The Obama administration hoped the specter of an oil embargo and increasingly stringent banking sanctions would finally force Iran to come clean on its clandestine nuclear program and end its enrichment activities. No such luck. After the third round of P5+1 negotiations in Moscow ended last month in a stalemate, the White House and Congress are competing to isolate the intransigent Iranian government.
Last Thursday, the U.S. Treasury Department moved to close holes in the Iran sanctions regime, blacklisting more than a dozen front companies and four individuals that are helping Tehran evade U.S. and EU restrictions on its oil exports, and placing twenty Iranian financial institutions on a watch list.
Mark V. Vlasic is an adjunct professor of law at Georgetown University Law Center and senior fellow at Georgetown’s Institute for Law, Science & Global Security. He served on the Slobodan Milosevic and Srebrenica genocide prosecution trial teams in The Hague. The views expressed are solely those of the writer.
By Mark Vlasic, Special to CNN
This week, the eyes of the world returned – if only for a moment – to the world of international justice in The Hague. In the same week, the International Criminal Court (ICC), the world’s first permanent war crimes court, sentenced its first war criminal, Congolese warlord Thomas Lubanga, to 14 years in prison. And across town at the first international tribunal since Nuremburg, the International Criminal Tribunal for the former Yugoslavia (ICTY), U.N. prosecutors called their first witnesses in their case against General Ratko Mladic, charged, in part, with the Srebrenica genocide and the siege of Sarajevo. Thus, in two courtrooms in The Hague, the world was reminded that while international justice may be slow, it does come – and with it, so may come the end of impunity that often exists for mass atrocities.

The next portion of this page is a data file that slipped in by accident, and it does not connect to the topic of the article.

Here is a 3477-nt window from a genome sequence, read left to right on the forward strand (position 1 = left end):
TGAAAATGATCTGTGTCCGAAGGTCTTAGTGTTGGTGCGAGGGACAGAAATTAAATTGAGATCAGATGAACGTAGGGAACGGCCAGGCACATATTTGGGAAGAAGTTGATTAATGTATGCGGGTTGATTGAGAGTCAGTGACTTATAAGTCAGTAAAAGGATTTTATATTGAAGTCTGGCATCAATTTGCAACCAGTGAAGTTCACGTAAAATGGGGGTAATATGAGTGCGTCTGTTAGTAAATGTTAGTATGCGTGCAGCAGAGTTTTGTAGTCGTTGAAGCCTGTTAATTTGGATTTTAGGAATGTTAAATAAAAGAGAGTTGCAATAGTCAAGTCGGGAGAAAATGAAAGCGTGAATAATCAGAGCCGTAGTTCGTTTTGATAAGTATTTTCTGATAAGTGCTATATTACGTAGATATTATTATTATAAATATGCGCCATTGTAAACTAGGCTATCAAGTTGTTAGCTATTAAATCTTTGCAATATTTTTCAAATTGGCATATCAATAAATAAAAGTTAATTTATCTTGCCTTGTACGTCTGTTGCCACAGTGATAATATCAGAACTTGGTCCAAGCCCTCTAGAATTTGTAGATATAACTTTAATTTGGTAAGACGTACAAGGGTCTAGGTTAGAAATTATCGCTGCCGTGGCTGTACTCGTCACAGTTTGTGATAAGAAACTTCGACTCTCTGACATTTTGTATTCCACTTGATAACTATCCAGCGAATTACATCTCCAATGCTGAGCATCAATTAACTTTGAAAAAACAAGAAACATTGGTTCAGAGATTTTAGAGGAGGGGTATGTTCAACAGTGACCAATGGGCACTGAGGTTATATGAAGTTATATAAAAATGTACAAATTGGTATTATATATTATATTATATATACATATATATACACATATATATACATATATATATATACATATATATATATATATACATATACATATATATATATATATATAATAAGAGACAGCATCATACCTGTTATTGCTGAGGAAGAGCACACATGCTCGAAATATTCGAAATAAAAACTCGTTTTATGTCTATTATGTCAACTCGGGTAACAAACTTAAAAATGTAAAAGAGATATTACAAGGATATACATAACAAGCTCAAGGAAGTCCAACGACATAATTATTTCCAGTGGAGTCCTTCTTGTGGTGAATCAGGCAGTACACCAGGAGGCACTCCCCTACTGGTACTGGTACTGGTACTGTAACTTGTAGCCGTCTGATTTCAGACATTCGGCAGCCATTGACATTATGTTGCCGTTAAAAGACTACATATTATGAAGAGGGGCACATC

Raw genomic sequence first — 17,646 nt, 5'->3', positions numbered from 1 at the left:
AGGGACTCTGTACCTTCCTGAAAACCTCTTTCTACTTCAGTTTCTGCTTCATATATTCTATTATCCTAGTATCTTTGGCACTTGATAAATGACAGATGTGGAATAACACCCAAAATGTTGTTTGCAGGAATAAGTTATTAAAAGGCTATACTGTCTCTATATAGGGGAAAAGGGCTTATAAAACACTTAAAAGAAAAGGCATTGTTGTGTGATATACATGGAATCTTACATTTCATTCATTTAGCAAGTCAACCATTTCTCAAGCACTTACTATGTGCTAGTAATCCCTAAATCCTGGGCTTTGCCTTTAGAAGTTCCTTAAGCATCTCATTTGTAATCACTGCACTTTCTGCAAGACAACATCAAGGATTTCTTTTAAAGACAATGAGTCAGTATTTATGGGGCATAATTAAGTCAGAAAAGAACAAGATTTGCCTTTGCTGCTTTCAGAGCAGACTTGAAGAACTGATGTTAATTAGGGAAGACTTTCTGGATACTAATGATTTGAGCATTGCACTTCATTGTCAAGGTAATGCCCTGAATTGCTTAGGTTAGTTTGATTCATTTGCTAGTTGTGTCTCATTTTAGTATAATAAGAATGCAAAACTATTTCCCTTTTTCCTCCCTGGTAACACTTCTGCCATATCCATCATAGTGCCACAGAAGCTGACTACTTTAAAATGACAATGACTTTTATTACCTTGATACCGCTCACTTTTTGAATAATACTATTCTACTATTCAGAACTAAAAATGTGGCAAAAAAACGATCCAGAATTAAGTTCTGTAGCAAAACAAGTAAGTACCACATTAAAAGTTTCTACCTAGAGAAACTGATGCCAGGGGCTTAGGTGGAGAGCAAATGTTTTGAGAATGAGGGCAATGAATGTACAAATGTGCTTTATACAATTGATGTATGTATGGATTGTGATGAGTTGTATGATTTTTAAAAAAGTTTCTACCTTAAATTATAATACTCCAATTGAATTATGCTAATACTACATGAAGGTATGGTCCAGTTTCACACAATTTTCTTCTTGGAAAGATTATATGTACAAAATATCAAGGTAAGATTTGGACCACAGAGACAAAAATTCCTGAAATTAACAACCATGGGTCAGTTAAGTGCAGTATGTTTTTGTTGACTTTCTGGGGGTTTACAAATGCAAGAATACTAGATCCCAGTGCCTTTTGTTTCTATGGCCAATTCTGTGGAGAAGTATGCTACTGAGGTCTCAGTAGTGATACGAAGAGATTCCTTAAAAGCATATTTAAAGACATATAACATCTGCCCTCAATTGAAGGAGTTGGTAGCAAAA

To be sure, for those in Syria, Sudan and elsewhere, justice and the end of impunity won’t come soon enough. But the fact that some sense of justice has come to those who perished in Congo and Bosnia is nothing to scoff at.
Lubanga, thought once by many to be untouchable, was convicted for his role in enlisting, conscripting, and using child soldiers in the Second Congolese War. And importantly for the march of international justice, Lubanga’s trial, conviction and sentencing marked a number of notable firsts: it was the ICC’s first successful prosecution since its 2002 founding; Lubanga is the first individual to be convicted by the ICC for crimes related to the use of child soldiers; and the trial was the first in which victims participating were able to present their views in court.